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Green Building Bible, Fourth Edition
Green Building Bible, fourth edition (both books)
These two books are the perfect starting place to help you get to grips with one of the most vitally important aspects of our society - our homes and living environment.

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  1.  
    Building a small office within a business unit

    Walls are made from 4x2 2.4m c24 studs at 400 centres and noggins, with a 4x2 sole plate anchored to the slab. Wall plate is 4x2 with an extra on top so essentially 4x4

    Roof joists will be 6x2 at 400 centres for the ceiling and above office light storage with a span of just 2.4m. One end of joists will be attached to 6x2 timber secured to concrete beam with resin and anchors. The other end will need to be fixed to the timber frame wall.

    Do these just sit on top of the 2 layers of 4x2 and then use a restraint or can I use a joist hanger so the bottom of the joist will sit 2" below the top of the studs?

    Do the walls need to be boarded with OSB for strength? If so what size? 18mm? 22mm? 12mm? As it's an office space within a unit I was thinking of PB inside and OSB on the outside with 100mm PIR in-between. Any other detail you can think of?

    Any diagrams or links would be appreciated

    As I'm looking at it now the walls are up I'm wondering if I should have looked at sips panels instead.
  2.  
    Sounds very robust for an internal cabin. C24 stud at 400cntrs. I build house extensions with C16 at 600cntrs.

    The OSB sheathing is for racking. You won't have wind loading, and I'm guessing it's got corners and not massively long sides. Put what you want on the walls.

    Rest the ceiling joists on the wall headbinder, so you get the full 2.4m ceiling height, cheek nail and use truss clips too if you feel so inclined. Or you can joist hanger, and have the ceiling height a bit less.

    Personally, I'd put earthwool between studs, and rigid board over the outside, then plasterbrd over that. Leaves the inside stud void capable of tacking services. I'm guessing you don't need to worry about a VCL, or a VPM for that matter.
  3.  
    Excellent tips there. I thought it may be overkill

    Excuse the ignorance but if the studs are 2.4 and the sole plate is 100 X 50, two top plates so another 100mm height.... Therefore ceiling height if joists rest on top will be 2.55m?

    I won't need any vcl I wouldn't think but as the unit itself is unheated I'd need to minimise any thermal losses into space. Currently have a heat pump in the main office. This will be coming off the main room. I was thinking a simple method of a small fan to circulate warmer sure into this room from the main room
  4.  
    Usually the studs would be cut at say 2250, so u/side of ceiling timber is 2450 (sole plate, bottom runner, top runner, headbinder, all nominally 50mm, though usually 45mm if regularised treated.

    Then brandering (battening with 25x50) plus ceiling plasterbrd brings it down to say 2415, which is perfect height for 2400 plasterbrd sheets, with a small gap to the floor (damp/spillages). If the wall is more than for a 2400 board, then you have waste going to say a 2800 sheet, plus the time cutting. If you ply line it, check the ply dims are sometimes 1220x2440, so have to start ripping down the sheets to match the stud cntrs.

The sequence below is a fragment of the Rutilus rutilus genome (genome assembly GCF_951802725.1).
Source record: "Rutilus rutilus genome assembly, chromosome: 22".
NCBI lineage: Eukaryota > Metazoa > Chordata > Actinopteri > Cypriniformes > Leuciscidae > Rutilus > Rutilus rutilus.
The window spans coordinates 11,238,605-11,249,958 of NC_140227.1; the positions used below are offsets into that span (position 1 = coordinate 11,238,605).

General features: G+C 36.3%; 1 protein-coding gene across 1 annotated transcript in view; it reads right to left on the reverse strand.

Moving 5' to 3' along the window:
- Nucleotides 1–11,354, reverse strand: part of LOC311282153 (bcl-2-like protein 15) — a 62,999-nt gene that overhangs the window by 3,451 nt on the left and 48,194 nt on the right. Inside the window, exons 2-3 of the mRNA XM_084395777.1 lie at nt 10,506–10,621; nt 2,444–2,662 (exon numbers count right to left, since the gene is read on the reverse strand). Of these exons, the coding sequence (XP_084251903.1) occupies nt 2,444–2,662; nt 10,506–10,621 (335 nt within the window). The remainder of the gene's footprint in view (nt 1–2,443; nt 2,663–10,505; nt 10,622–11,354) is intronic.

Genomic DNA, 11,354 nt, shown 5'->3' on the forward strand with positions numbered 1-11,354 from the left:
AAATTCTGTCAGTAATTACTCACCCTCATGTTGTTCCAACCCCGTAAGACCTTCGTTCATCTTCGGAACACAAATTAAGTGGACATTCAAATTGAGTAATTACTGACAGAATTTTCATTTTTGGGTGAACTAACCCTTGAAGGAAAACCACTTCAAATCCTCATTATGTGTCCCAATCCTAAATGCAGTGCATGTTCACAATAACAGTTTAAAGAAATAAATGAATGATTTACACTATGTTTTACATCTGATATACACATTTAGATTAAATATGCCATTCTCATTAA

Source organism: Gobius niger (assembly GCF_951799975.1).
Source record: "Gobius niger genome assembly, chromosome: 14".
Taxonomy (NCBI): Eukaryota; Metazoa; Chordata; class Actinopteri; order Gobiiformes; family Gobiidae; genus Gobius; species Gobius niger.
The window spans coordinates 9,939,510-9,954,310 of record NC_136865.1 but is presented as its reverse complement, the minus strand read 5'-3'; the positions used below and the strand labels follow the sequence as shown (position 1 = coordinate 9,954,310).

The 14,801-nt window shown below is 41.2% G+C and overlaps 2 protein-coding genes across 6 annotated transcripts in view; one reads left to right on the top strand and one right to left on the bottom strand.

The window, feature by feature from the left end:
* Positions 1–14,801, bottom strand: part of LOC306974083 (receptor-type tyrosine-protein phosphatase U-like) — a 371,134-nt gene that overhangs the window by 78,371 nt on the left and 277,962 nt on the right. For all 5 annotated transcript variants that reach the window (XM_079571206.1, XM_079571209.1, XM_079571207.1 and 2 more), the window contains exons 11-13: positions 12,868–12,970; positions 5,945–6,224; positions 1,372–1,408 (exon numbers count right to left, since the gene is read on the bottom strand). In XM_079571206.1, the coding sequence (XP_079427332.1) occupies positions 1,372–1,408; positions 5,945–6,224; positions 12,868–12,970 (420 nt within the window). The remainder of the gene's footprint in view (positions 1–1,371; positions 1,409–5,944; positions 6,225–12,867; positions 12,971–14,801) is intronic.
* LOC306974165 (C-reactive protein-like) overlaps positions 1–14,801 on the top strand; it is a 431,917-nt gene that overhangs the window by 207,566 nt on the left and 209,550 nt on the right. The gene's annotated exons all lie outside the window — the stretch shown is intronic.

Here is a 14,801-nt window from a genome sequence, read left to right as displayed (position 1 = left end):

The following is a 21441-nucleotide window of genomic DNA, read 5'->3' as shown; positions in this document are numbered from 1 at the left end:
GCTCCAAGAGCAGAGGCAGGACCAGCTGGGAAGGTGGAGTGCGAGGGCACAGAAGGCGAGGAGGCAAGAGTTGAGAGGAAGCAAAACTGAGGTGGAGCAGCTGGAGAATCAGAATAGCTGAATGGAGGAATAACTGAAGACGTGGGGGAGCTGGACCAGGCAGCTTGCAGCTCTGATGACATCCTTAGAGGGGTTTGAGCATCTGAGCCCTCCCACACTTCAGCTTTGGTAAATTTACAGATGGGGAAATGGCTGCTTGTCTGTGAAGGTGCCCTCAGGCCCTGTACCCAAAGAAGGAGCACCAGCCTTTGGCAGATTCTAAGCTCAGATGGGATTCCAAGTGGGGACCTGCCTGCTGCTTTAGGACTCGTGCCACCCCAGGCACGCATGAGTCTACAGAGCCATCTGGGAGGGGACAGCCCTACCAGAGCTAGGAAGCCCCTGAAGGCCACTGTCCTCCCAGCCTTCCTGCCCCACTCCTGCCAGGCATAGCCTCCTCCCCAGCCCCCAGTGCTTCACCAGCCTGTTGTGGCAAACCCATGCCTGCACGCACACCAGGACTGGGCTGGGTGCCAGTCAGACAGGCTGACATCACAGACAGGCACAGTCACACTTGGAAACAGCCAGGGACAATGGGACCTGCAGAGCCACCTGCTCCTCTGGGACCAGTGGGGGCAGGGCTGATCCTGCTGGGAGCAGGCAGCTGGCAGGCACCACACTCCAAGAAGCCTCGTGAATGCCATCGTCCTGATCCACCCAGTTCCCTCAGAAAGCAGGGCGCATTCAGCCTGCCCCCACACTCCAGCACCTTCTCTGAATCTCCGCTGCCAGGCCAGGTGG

Depending on the heat loss, it may be adequate just to circulate the warmed air from the main heated space. I'd want a recirc fan anyway I think, to bring some "fresher" air into the smaller area. Worst case, and it's a not quite warm enough, add a small elect panel heater. If it doesn't lose much heat, you won't have the elect heater on very much. You might even find friends or relatives have on old elect fan heater knocking about in the attic. Use that for the hopefully few periods when the gain from the main area is not quite enough.
  5.  
    Excellent advice, many thanks
  6.  
    I'm only going to insulate in between the studs, so 100mm lift insulation up to the job? Pb on the inside, trapped 3 and jointed and then just 11mm OSB outside to prevent anything knocking through or marking
    • CommentAuthorGreenPaddy
    • CommentTimeNov 11th 2021
     
    "up to the job?" - that depends what the job is.

    What level of heat loss is acceptable to you?
    What's the temp diff across the wall (ie. is the area on the outside of these walls going to be very cold?) If it's inside an enclosed space, is that enclosed space heated in any way?

    I'm a bit lost as you started talking about SIP's panels, which would likely have PUR at lambda 0.021 ish, but now suggesting loft roll at likely lambda 0.044 W/mK.

    Check out the cost comparison of say cement board for the outside versus OSB. Locally OSB has gone from £8 a sheet to nearly £30.
  7.  
    I'd like to learn a bit more about timber framing, savvy good resources?

    Cement board sounds good, but I thought OSB was specifically for strength?
    • CommentAuthorGreenPaddy
    • CommentTimeNov 12th 2021
     
    I can't honestly say I know the racking capabilities of cement board, but I'd be surprised if it wasn't as good if not better than OSB. But this is an internal partition wall, and not a long run(?) so racking isn't an issue.

    OSB would be the norm of course for any timber frame sheathing, but at the ludicrous cost escalation of the last 6 months, alternatives might well be considered. Cement/render bord gives the robust surface you mentioned, but will also finish much better than OSB, which even when painted, still looks like wheatabix (other cereal foods are available:bigsmile:)
  8.  
    No it's not an internal partition wall it's essentially load bearing external wall but within a storage unit
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